Journals and other serials   51,237 (est.)   48,534
Manuscripts   14,256,617   12,473,200
Electronic texts   51,000   0

Usage of e-texts was 1,700% higher than usage of physical books.

Use of Electronic Resources

  • Visits to VIRGO -- 1 million per month
  • Visits to Library's Web site -- 47,806,197 this year
  • Visits to E-Text Center -- 21.4 million in 1999-2000
  • Average daily use of E-Text -- 38,000 individuals accessing 130,642 items

Selected New Collections

More than 400 rare books, manuscripts, and maps pertaining to Virginia and American history were given to Special Collections by the estate of Paul Mellon.

Stanley and Lucie Weinstein announced plans to bequeath 10,658 scholarly books on Buddhism in China and Japan.


In U.S. News & World Report's rankings, the University regained its position as the best public university in the nation, tying with the University of California at Berkeley. We are also first among publics in the best value category. Overall, the University ranks 20th among public and private institutions.

Five schools ranked in top twenty:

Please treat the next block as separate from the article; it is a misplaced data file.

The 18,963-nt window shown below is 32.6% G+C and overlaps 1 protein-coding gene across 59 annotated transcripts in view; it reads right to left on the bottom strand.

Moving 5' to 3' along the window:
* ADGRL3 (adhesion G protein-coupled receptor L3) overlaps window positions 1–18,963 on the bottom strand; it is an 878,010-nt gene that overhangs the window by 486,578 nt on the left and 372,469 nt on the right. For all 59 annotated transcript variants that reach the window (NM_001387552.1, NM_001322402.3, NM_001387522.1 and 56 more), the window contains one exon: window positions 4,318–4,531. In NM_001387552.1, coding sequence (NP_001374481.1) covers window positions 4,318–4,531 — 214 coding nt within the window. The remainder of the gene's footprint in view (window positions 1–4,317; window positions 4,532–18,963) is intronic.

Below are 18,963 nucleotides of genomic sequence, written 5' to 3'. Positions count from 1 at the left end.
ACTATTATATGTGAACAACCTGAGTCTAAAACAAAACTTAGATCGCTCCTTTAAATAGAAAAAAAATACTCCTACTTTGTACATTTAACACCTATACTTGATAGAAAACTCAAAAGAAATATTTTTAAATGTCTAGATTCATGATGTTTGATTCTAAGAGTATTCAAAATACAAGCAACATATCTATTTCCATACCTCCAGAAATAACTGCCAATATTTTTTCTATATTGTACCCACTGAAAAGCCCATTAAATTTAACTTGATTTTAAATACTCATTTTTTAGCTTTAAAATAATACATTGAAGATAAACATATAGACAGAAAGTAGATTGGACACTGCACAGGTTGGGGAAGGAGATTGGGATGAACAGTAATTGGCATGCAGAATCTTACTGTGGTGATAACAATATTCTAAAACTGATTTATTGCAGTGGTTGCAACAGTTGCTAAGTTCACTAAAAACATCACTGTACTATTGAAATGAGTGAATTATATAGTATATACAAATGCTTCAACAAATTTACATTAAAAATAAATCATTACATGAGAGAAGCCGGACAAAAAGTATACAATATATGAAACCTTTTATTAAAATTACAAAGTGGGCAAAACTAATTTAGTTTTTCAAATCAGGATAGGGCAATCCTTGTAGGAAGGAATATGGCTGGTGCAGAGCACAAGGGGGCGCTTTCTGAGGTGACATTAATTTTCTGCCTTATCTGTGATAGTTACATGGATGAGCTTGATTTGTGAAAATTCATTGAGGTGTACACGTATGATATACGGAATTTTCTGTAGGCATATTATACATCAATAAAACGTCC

Architecture (6th)
Law (7th)
Commerce (8th)
Darden (15th)
Curry (19th)

The University of Virginia's College at Wise was named the No. 2 public college in the South for the second consecutive year.

National Research Council Rankings of Doctoral Programs:

TOP 10   TOP 20
English (4th)   Art History (16th)
German (8th)   Astronomy (17th)
Physiology (9th)   Classics (18th)
Religious Studies (6th)   French (13th)
Spanish and Portuguese (5th)   History (19th)
    Psychology (19th)

New Programs
Pending Board of Visitors and state approval, a new master's degree in Digital Humanities will be offered through the College and Graduate School of Arts & Sciences' interdisciplinary Media Studies Program.

The Pew Charitable Trusts awarded the University $2.5 million for the new Center on Religion and Democracy. James Davison Hunter, William R. Kenan, Jr., Professor of Sociology and Religious Studies, submitted the proposal with Joseph Davis, a research assistant professor of sociology.

The Institute for Practical Ethics was established under the direction of James Childress, the Edwin B. Kyle Professor of Religious Studies and professor of medical education.


    1999-00   1989-90
Beds available   528 (excludes nursery)   678
Inpatient admissions   28,259 (excludes nursery)   26,022